“How stories deceive” if we believe the storyteller.

It appears we are hard-wired to believe stories.  So actually requiring us to believe isn’t that hard–except it seems in sexual assault cases.  Everyone is aware that the military requires any sexual assault complainant to be believed. A cynic will say, that this is required despite evidence showing falsity in the complaint.  A cynic could argue that there are orders not to investigate properly for fear of “victim-blaming.”  There arevalid reasons why a sexual assault complaint should be handled properly and a complainant given appropriate care. But that does not mean an inadequate investigation should result, that a story should not be validated and that a false report not be challenged.

Maria Konnikova has an interesting piece in The New Yorker, from when part of my title comes from: How Stories Deceive,  The NewYorker, 29 December 2015.  On the surface the victims she presents gave a plausible story which the media and others grabbed on to.

“The media frenzy began right on cue. It was such an odd case, and everyone had a theory.”

But:

With the help of Brennan’s tip, the story of the G.P.O. girl began to unravel. The garda called Interpol and discovered that Azzopardi—who was twenty-five years old, not fifteen— had more than forty aliases: Emily Peet, Lindsay Coughlin, Dakota Johnson, Georgia McAuliffe, Emily-Ellen Sheahan, Emily Sciberas. Her criminal history dated back to her teens.

Why?

How had it happened? Azzopardi instinctively knew how to get emotions going to the point where nothing else mattered. Her pictures had told a story—a devastating story that no sane person would ever lie about. Who makes up a history of sex trafficking? What kind of person do you need to be?

That’s precisely why they [emotions] can be such a powerful tool of deception. When we’re immersed in a story, we let down our guard. We focus in a way we wouldn’t if someone were just trying to catch us with a random phrase or picture or interaction. (“He has a secret” makes for a far more intriguing proposition than “He has a bicycle.”) In those moments of fully immersed attention, we may absorb things, under the radar, that would normally pass us by or put us on high alert. Later, we may find ourselves thinking that some idea or concept is coming from our own brilliant, fertile minds, when, in reality, it was planted there by the story we just heard or read.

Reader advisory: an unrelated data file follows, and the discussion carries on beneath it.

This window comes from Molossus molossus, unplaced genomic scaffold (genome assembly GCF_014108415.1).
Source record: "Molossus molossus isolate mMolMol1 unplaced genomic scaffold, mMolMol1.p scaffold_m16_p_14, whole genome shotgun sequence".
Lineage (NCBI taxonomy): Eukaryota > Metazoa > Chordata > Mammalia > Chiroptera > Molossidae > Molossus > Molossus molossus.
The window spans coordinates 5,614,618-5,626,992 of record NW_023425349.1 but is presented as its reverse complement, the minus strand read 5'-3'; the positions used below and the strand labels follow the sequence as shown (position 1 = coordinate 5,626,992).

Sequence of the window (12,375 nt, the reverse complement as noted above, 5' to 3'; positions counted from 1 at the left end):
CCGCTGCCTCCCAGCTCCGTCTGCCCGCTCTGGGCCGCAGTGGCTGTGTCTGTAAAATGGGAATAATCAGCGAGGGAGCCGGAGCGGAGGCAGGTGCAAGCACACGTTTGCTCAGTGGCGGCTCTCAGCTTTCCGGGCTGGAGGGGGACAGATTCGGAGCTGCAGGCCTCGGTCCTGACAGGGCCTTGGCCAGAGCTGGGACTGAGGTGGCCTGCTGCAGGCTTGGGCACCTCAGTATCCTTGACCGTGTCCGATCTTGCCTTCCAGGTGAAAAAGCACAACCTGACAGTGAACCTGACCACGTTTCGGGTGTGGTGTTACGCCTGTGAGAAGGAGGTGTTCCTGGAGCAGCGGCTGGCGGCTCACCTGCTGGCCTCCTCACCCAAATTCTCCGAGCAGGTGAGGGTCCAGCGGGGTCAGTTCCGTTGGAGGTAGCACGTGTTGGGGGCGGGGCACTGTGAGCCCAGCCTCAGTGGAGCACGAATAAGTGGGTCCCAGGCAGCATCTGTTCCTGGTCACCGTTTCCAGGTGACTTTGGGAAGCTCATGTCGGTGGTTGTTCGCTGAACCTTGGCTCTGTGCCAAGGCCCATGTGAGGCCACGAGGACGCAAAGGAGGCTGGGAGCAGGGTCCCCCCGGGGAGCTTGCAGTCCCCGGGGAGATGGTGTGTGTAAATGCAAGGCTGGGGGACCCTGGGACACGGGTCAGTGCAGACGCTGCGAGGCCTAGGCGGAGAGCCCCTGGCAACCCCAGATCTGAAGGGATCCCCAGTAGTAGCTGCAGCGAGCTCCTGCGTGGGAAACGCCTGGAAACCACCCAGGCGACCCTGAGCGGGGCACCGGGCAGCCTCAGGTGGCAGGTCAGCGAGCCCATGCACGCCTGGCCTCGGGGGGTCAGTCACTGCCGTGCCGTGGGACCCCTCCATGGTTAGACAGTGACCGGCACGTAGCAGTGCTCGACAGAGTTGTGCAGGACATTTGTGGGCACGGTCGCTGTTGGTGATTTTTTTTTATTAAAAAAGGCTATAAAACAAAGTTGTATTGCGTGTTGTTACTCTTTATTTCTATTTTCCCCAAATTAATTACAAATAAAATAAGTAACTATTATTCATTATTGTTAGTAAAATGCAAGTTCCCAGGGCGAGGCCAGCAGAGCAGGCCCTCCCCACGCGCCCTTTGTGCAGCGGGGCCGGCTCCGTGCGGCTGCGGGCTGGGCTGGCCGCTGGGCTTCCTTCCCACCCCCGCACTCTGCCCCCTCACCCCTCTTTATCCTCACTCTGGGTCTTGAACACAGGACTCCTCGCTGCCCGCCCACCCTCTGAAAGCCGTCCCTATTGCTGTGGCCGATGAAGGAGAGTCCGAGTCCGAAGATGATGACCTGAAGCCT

As we hunt down alleged sex offenders in our midst:

Azzopardi’s frauds relied on a quirk of human nature: when we become swept up in powerful narrative, our reason often falls by the wayside.

Some might call Sammy a pathological liar—someone who is mentally incapable of telling the truth and in the throes of an illness. And, in one sense, that’s true. There’s no denying her proclivity for telling lies. The difference is that, for con artists like Sammy, lying is not a pathology; Sammy, you may recall, received a clean mental bill of health. It’s a deliberate choice. Pathological liars lie for no reason at all. For them, lying is a form of obsessive-compulsive disorder, or may point to a deeper psychopathy. (Indeed, pathological lying is listed as a symptom on the Psychopathy Checklist.) Con artists lie for a very specific reason: personal gain, financial or otherwise. They lie to set the play in motion, so that they can gain your confidence and then lead you down a reality of their making. And their lies are believable, whereas a pathological liars’ are often too big and elaborate to be taken seriously.

Her book, The Confidence Game: Why We Fall for It . . . Every Time, becomes available on Amazon in January.